Author Topic: ULLadu Narpadu - 61  (Read 1247 times)

Subramanian.R

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ULLadu Narpadu - 61
« on: May 01, 2010, 08:28:06 AM »
There are a few verses in Guru Vachaka Kovai, which describes the
ideas expressed in Verses 5,6 and 7 of ULLadu Narpadu:

GVK Verse 93:  When attention is paid exclusively to the infinite
space that never gets fragmented, the effect, the finite pot, will
not shine at all.  Therefore, it is an error to say that just because
the pot moves, the space within the pot moves as well.

The above verse would become clearer, when we read the following
paragraph in Sad Darsana Bhashya of Kapali Sastri:

Question:  You have often said, and the books also say, that Brahman is immobile.  Now you say it is all-powerful.  Does it
not then move?

Bhagavan:  Power implies movement.  Though Iswara moves by
his own power (Sakti), which is movement, he transcends the movement.  He is achala - motionless, atita - transcendent.

GVK Verse 93:  Since in the plenitude of the Self, the imperfections -- the inert body and the world that comprise the non-Self - will
never exist and shine, it is not logical to say that the Self too
experiences the movements of the body of the world, which are
bound for destruction.

GVK Verse 94:  The Self abides motionless because of its all-pervasive fullness.  Because the apparent connection between the Self and the mind-limitation seem to exist on account of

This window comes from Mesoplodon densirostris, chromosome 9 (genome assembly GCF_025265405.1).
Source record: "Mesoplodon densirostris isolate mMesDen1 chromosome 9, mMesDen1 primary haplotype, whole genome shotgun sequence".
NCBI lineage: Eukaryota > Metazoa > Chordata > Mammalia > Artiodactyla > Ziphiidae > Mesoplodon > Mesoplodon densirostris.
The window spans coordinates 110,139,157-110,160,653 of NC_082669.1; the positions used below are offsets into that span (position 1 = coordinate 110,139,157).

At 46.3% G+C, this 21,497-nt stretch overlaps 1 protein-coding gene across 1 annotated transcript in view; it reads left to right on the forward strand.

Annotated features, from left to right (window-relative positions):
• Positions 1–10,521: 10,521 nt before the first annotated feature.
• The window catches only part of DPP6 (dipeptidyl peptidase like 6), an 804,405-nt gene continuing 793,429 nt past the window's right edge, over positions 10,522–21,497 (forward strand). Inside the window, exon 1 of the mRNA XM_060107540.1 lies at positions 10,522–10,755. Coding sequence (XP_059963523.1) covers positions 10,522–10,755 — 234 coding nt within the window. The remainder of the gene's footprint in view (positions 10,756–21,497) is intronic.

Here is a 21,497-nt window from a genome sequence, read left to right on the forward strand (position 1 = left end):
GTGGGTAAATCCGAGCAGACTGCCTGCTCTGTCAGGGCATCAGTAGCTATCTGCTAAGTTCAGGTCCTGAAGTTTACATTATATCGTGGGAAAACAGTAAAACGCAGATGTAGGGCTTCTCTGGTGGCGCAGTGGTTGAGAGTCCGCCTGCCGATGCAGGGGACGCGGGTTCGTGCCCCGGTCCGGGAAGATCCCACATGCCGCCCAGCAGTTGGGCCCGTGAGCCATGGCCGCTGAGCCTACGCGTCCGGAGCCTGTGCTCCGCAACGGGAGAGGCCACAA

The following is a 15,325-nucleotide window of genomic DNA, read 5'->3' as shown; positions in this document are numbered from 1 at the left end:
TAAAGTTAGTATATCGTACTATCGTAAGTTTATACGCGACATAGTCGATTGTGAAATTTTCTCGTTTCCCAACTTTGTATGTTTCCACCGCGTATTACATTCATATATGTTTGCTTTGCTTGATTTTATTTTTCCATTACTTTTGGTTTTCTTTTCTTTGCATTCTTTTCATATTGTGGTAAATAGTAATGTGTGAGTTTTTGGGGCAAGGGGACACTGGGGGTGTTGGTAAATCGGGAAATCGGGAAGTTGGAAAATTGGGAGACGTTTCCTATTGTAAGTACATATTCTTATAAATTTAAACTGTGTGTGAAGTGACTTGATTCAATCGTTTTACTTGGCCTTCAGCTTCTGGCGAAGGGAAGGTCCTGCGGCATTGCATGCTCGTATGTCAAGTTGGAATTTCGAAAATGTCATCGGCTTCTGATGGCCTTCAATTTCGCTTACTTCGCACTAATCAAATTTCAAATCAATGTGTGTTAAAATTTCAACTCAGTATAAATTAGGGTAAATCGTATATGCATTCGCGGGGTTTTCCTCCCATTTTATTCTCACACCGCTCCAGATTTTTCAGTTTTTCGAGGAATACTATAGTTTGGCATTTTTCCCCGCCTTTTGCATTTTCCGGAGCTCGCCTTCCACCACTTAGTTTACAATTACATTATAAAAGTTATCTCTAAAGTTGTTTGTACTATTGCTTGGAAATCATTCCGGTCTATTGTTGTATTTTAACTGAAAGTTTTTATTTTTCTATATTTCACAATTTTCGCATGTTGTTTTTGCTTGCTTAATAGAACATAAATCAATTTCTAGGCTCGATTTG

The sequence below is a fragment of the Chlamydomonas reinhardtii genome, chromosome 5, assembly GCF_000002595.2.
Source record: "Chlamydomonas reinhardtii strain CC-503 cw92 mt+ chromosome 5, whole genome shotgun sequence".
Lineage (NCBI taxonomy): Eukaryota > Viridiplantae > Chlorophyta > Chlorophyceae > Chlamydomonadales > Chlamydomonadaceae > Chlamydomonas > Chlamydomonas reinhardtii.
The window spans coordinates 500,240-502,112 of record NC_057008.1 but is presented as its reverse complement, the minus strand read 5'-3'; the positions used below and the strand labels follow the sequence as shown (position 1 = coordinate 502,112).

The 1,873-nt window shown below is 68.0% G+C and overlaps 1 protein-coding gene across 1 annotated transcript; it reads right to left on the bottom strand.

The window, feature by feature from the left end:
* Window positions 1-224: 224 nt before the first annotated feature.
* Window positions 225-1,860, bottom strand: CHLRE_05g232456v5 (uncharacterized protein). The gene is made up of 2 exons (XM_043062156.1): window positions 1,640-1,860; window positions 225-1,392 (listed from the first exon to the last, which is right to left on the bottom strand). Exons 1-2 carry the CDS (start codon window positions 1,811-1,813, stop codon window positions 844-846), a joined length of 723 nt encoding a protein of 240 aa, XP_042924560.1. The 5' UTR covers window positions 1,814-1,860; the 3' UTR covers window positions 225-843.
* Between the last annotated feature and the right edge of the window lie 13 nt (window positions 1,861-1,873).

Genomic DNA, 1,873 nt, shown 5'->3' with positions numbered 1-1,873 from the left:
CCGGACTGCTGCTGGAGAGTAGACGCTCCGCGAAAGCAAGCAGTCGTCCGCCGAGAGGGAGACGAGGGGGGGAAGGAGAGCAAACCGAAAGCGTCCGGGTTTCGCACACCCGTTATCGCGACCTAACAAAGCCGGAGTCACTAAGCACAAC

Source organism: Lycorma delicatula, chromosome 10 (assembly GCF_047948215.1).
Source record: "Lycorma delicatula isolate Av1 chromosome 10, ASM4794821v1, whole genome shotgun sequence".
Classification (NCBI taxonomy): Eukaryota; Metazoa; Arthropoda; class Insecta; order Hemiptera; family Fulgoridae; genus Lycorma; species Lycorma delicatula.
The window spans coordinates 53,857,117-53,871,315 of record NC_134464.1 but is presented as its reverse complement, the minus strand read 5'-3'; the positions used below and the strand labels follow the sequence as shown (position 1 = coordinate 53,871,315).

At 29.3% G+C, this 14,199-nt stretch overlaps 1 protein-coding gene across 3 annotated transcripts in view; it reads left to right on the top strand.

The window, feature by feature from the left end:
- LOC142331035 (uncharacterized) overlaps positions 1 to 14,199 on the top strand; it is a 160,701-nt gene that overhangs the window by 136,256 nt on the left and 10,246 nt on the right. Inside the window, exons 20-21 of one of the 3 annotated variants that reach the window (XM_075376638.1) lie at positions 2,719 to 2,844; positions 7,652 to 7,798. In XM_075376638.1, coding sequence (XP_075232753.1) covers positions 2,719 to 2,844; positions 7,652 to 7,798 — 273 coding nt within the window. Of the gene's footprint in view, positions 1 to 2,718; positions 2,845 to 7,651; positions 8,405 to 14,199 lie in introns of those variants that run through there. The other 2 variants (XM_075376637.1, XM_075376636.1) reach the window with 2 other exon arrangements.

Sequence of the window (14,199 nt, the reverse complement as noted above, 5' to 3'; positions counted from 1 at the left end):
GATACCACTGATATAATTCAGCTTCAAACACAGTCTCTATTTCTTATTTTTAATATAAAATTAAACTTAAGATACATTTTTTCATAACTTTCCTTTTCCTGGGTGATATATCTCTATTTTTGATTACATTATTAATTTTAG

ignorance -- which is the Jiva-perspective, the reflected consciousness that rises as "I" - the Self too appears to have
experienced movement through the motion of the mind.  But
the movement of samsara that comprises birth and death, bondage and liberation, and so on, is only for the Jiva and never for the
Self, the transcendental reality.

Muruganar comments further:  The reason why the Self remains motinless is because of its nature as all pervasive fullness.  It
only appears to have moved on account of the movement of the
mind.  In agitated water, the reflected image of the Sun appears
to move, but that agitation is only in the reflection and not in
the Sun.

GVK Verse 95:  If it is asked, 'How has the Supreme Self, the one
without a second, come to possess the limitation of the mind, the form of 'ignorance?' -- the reply is, "The limitation has attached
itself only through the deluded Jiva-perspective.  In truth, it never attached itself to the Self, Consciousness."

Muruganar adds his comments here:  In the same way that, through confusion, a rope is perceived as a snake, Consciousness appears as the mind, through the delusion of the Jiva.  When one enquires into the matter, no such entity as the mind will be seen to exist at all
separate from Consciousness.  Like someone questioning a kind person who looks after his parents very well, "How did you acquire this habit of annoying your parents?" the question itself is fundamentally inappropriate.

Arunachala Siva.